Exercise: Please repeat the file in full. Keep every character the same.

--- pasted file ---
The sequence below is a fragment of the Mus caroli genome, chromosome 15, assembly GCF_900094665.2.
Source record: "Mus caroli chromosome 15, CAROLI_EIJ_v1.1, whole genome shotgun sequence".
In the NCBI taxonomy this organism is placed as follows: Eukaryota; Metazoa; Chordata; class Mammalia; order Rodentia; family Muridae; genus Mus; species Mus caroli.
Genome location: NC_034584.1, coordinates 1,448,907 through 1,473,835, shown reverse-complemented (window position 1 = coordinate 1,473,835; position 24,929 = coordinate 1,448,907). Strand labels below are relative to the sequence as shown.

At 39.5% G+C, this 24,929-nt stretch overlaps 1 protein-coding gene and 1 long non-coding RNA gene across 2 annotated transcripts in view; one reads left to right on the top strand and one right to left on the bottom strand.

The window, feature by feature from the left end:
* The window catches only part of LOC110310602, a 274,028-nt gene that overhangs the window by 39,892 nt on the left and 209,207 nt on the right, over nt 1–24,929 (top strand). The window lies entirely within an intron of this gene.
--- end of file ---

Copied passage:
The sequence below is a fragment of the Mus caroli genome, chromosome 15, assembly GCF_900094665.2.
Source record: "Mus caroli chromosome 15, CAROLI_EIJ_v1.1, whole genome shotgun sequence".
In the NCBI taxonomy this organism is placed as follows: Eukaryota; Metazoa; Chordata; class Mammalia; order Rodentia; family Muridae; genus Mus; species Mus caroli.
Genome location: NC_034584.1, coordinates 1,448,907 through 1,473,835, shown reverse-complemented (window position 1 = coordinate 1,473,835; position 24,929 = coordinate 1,448,907). Strand labels below are relative to the sequence as shown.

At 39.5% G+C, this 24,929-nt stretch overlaps 1 protein-coding gene and 1 long non-coding RNA gene across 2 annotated transcripts in view; one reads left to right on the top strand and one right to left on the bottom strand.

The window, feature by feature from the left end:
* The window catches only part of LOC110310602, a 274,028-nt gene that overhangs the window by 39,892 nt on the left and 209,207 nt on the right, over nt 1–24,929 (top strand). The window lies entirely within an intron of this gene.